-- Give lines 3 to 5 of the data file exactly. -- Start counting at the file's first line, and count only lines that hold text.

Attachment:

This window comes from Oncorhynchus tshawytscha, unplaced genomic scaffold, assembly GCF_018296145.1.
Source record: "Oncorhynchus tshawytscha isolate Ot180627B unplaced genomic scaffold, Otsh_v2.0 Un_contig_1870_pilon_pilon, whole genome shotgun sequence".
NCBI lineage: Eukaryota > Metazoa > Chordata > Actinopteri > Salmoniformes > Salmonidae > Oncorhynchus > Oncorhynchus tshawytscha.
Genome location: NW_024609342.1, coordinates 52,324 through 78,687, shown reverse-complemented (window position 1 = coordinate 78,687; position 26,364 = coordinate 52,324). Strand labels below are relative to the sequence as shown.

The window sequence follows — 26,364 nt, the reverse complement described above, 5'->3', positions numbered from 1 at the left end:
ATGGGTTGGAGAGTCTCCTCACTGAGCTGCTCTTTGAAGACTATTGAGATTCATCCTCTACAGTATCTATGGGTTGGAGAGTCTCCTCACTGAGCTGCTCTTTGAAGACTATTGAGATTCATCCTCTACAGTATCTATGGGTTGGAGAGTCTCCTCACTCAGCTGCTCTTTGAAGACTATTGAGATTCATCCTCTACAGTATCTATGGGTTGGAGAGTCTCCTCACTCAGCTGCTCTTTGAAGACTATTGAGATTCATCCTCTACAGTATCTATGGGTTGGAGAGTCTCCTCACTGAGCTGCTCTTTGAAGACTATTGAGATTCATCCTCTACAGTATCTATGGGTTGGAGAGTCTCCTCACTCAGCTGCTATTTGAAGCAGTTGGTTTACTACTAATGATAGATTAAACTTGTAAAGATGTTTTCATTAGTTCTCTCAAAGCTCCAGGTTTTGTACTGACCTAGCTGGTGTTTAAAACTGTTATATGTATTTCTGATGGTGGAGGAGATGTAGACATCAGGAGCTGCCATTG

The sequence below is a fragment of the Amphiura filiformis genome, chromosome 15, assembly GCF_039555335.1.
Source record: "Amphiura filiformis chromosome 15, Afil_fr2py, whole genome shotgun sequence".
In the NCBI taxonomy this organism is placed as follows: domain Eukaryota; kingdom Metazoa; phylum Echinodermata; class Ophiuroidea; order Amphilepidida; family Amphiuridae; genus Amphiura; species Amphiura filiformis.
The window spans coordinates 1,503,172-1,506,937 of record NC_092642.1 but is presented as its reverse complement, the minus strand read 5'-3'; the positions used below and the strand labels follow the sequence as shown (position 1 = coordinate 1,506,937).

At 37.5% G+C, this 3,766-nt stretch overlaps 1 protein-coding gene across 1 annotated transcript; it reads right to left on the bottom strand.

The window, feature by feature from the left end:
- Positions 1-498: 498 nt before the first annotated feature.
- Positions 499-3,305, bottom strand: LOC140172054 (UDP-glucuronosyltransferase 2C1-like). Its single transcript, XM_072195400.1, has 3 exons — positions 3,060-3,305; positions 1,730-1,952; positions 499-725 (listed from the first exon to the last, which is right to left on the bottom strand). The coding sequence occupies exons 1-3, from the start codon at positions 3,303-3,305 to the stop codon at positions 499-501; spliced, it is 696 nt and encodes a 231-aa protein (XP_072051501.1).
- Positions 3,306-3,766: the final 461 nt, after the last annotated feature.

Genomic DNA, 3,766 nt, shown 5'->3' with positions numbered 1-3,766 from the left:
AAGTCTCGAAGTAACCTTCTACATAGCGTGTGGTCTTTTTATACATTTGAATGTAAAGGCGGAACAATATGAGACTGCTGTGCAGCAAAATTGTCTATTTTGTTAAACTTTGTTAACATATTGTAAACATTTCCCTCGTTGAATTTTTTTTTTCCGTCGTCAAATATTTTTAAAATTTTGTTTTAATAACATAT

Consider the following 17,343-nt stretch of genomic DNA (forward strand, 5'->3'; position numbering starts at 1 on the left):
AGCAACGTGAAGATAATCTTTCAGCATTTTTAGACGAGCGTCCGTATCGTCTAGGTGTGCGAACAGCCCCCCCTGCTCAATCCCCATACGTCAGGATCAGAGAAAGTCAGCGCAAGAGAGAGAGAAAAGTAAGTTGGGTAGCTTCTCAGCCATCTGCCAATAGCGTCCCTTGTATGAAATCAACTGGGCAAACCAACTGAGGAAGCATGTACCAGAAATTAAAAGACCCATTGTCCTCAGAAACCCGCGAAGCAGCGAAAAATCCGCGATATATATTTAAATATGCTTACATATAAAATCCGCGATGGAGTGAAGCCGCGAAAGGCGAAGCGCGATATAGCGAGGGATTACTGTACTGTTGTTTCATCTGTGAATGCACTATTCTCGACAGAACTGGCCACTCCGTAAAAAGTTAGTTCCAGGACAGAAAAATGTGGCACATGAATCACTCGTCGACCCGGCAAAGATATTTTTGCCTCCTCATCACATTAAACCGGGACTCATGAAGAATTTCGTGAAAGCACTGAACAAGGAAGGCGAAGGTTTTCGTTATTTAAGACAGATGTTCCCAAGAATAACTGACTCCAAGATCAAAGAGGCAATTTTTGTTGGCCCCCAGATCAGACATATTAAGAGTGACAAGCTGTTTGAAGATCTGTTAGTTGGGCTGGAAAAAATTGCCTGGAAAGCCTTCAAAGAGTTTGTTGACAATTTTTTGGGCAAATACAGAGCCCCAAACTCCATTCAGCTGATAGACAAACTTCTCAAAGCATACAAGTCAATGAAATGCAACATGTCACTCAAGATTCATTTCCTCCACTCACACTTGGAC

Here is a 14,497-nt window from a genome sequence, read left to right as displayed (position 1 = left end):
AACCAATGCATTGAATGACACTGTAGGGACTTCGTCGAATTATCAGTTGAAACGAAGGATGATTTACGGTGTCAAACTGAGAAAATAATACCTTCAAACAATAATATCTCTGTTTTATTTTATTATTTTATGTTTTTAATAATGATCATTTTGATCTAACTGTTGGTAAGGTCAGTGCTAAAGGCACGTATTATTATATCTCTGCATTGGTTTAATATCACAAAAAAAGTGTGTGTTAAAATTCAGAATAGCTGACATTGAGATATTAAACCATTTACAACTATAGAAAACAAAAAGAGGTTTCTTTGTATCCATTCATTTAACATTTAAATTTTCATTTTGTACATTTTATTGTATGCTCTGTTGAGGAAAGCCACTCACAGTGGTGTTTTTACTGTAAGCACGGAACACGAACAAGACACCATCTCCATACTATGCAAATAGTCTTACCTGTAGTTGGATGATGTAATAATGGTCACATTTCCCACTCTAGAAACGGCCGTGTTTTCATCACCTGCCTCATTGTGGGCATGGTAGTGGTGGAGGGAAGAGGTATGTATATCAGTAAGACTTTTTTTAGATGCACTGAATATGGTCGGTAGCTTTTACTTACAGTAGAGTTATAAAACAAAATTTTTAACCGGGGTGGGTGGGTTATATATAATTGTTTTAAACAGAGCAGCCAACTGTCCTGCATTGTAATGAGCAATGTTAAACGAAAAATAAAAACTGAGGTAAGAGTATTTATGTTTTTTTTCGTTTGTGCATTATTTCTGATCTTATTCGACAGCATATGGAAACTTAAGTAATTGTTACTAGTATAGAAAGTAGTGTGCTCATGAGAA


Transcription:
NCBI lineage: Eukaryota > Metazoa > Chordata > Actinopteri > Salmoniformes > Salmonidae > Oncorhynchus > Oncorhynchus tshawytscha.
Genome location: NW_024609342.1, coordinates 52,324 through 78,687, shown reverse-complemented (window position 1 = coordinate 78,687; position 26,364 = coordinate 52,324). Strand labels below are relative to the sequence as shown.

The window sequence follows — 26,364 nt, the reverse complement described above, 5'->3', positions numbered from 1 at the left end: